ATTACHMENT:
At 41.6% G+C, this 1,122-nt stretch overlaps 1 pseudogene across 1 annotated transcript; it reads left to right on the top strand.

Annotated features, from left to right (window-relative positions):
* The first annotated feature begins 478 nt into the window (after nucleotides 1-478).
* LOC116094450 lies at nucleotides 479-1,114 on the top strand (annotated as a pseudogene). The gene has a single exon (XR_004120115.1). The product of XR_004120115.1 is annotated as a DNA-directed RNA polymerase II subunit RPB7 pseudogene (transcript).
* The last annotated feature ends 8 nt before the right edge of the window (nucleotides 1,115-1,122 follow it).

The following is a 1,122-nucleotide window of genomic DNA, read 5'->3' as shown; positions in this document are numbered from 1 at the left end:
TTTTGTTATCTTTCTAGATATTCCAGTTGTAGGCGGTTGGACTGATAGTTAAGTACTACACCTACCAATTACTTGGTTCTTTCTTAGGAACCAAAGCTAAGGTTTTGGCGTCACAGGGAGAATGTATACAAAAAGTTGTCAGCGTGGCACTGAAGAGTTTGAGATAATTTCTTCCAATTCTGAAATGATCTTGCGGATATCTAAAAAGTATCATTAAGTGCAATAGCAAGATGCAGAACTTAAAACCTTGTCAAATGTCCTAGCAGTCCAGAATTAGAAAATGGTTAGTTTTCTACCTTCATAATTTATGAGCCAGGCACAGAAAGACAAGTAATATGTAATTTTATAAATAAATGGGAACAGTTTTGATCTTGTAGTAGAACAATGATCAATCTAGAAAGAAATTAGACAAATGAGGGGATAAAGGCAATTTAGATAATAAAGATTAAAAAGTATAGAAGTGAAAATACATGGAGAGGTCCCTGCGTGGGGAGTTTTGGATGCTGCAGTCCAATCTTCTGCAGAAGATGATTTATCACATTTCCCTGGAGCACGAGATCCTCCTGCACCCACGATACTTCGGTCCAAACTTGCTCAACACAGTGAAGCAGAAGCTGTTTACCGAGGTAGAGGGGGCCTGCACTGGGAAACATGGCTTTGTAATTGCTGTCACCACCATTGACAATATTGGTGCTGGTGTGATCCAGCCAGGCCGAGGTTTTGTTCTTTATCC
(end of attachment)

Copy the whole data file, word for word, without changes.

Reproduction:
At 41.6% G+C, this 1,122-nt stretch overlaps 1 pseudogene across 1 annotated transcript; it reads left to right on the top strand.

Annotated features, from left to right (window-relative positions):
* The first annotated feature begins 478 nt into the window (after nucleotides 1-478).
* LOC116094450 lies at nucleotides 479-1,114 on the top strand (annotated as a pseudogene). The gene has a single exon (XR_004120115.1). The product of XR_004120115.1 is annotated as a DNA-directed RNA polymerase II subunit RPB7 pseudogene (transcript).
* The last annotated feature ends 8 nt before the right edge of the window (nucleotides 1,115-1,122 follow it).

The following is a 1,122-nucleotide window of genomic DNA, read 5'->3' as shown; positions in this document are numbered from 1 at the left end:
TTTTGTTATCTTTCTAGATATTCCAGTTGTAGGCGGTTGGACTGATAGTTAAGTACTACACCTACCAATTACTTGGTTCTTTCTTAGGAACCAAAGCTAAGGTTTTGGCGTCACAGGGAGAATGTATACAAAAAGTTGTCAGCGTGGCACTGAAGAGTTTGAGATAATTTCTTCCAATTCTGAAATGATCTTGCGGATATCTAAAAAGTATCATTAAGTGCAATAGCAAGATGCAGAACTTAAAACCTTGTCAAATGTCCTAGCAGTCCAGAATTAGAAAATGGTTAGTTTTCTACCTTCATAATTTATGAGCCAGGCACAGAAAGACAAGTAATATGTAATTTTATAAATAAATGGGAACAGTTTTGATCTTGTAGTAGAACAATGATCAATCTAGAAAGAAATTAGACAAATGAGGGGATAAAGGCAATTTAGATAATAAAGATTAAAAAGTATAGAAGTGAAAATACATGGAGAGGTCCCTGCGTGGGGAGTTTTGGATGCTGCAGTCCAATCTTCTGCAGAAGATGATTTATCACATTTCCCTGGAGCACGAGATCCTCCTGCACCCACGATACTTCGGTCCAAACTTGCTCAACACAGTGAAGCAGAAGCTGTTTACCGAGGTAGAGGGGGCCTGCACTGGGAAACATGGCTTTGTAATTGCTGTCACCACCATTGACAATATTGGTGCTGGTGTGATCCAGCCAGGCCGAGGTTTTGTTCTTTATCC